Taming Complexity: From Network Science to Network Control

February 22, 2018
Albert-László Barabási, Professor of Network Science, Northeastern University


Albert-László Barabási is both the Robert Gray Dodge Professor of Network Science and a Distinguished University Professor at Northeastern University, where he directs the Center for Complex Network Research, and holds appointments in the Departments of Physics and Computer Science,as well as in the Department of Medicine, Harvard Medical School and Brigham and Women Hospital, and is a member of the Center for Cancer Systems Biology at Dana Farber Cancer Institute.  A Hungarian born native of Transylvania, Romania, he received his Masters in Theoretical Physics at the Eötvös University in Budapest, Hungary and was awarded a Ph.D. three years later at Boston University. Barabási's latest book is Network Science (Cambridge University Press, 2016). He has also authored Linked: The New Science of Networks (Perseus, 2002), currently available in fifteen languages, Bursts: The Hidden Pattern behind Everything We Do (Dutton, 2010) available in five languages, and is the co-editor of The Structure and Dynamics of Networks(Princeton, 2005). His work lead to the discovery of scale-free networks in 1999, and proposed the Barabási-Albert model to explain their widespread emergence in natural, technological and social systems, from the cellular telephone to the WWW or online communities.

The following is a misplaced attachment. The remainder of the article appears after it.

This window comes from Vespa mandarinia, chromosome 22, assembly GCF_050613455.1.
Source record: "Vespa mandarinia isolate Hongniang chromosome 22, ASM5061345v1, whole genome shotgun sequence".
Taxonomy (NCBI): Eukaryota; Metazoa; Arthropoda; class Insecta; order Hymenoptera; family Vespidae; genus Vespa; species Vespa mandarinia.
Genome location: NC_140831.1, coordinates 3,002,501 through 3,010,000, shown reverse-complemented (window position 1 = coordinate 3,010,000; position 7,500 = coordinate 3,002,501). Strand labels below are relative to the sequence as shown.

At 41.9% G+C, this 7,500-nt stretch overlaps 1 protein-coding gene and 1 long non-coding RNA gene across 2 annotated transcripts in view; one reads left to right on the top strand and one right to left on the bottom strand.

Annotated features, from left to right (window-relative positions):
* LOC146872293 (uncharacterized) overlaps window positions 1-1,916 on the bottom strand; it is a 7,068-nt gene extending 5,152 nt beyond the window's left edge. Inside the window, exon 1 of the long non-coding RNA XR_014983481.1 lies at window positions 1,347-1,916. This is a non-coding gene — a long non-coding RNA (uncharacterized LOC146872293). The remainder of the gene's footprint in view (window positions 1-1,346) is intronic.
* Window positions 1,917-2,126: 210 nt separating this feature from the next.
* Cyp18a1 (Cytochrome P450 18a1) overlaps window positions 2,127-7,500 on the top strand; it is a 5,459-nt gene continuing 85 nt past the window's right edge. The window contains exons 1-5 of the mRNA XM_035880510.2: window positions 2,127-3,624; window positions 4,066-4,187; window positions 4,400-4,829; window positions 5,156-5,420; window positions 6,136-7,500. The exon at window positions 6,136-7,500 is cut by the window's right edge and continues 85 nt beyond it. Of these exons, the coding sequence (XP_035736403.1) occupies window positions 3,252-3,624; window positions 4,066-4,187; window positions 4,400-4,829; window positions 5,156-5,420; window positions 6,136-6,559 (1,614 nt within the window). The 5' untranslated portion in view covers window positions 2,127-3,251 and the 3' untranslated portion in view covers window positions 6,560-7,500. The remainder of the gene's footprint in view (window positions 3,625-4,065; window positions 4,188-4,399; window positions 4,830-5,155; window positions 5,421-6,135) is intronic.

Barabási is a Fellow of the American Physical Society. In 2005 he was awarded the FEBS Anniversary Prize for Systems Biology and in 2006 the John von Neumann Medal by the John von Neumann Computer Society from Hungary, for outstanding achievements in computer-related science and technology. In 2004 he was elected into the Hungarian Academy of Sciences and in 2007 into the Academia Europaea.  He received the C&C Prize from the NEC C&C Foundation in 2008. In 2009  APS chose him Outstanding Referee and the US National Academies of Sciences awarded him the 2009 Cozzarelli Prize. In 2011 Barabási was awarded the Lagrange Prize-CRT Foundation for his contributions to complex systems and awarded the Doctor Honoris Causa from Universidad Politécnica de Madrid. He is an elected Fellow in AAAS (Physics) and is a 2013 Fellow of the Massachusetts Academy of Sciences.